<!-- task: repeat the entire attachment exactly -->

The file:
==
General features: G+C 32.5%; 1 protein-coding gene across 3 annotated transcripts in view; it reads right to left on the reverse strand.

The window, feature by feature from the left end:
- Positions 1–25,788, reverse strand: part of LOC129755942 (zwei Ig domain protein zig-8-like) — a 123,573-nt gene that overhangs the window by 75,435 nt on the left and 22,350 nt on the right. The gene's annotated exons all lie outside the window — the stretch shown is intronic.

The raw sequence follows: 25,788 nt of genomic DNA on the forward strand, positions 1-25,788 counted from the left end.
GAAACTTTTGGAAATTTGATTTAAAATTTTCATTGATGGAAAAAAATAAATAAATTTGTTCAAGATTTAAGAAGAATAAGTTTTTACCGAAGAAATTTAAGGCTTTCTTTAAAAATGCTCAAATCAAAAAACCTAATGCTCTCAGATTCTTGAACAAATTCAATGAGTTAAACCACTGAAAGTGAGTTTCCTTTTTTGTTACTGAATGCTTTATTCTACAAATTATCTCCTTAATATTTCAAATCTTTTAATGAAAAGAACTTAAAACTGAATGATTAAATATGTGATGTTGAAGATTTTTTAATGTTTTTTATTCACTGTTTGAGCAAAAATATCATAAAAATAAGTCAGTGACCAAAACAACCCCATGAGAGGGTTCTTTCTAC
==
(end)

General features: G+C 32.5%; 1 protein-coding gene across 3 annotated transcripts in view; it reads right to left on the reverse strand.

The window, feature by feature from the left end:
- Positions 1–25,788, reverse strand: part of LOC129755942 (zwei Ig domain protein zig-8-like) — a 123,573-nt gene that overhangs the window by 75,435 nt on the left and 22,350 nt on the right. The gene's annotated exons all lie outside the window — the stretch shown is intronic.

The raw sequence follows: 25,788 nt of genomic DNA on the forward strand, positions 1-25,788 counted from the left end.
GAAACTTTTGGAAATTTGATTTAAAATTTTCATTGATGGAAAAAAATAAATAAATTTGTTCAAGATTTAAGAAGAATAAGTTTTTACCGAAGAAATTTAAGGCTTTCTTTAAAAATGCTCAAATCAAAAAACCTAATGCTCTCAGATTCTTGAACAAATTCAATGAGTTAAACCACTGAAAGTGAGTTTCCTTTTTTGTTACTGAATGCTTTATTCTACAAATTATCTCCTTAATATTTCAAATCTTTTAATGAAAAGAACTTAAAACTGAATGATTAAATATGTGATGTTGAAGATTTTTTAATGTTTTTTATTCACTGTTTGAGCAAAAATATCATAAAAATAAGTCAGTGACCAAAACAACCCCATGAGAGGGTTCTTTCTAC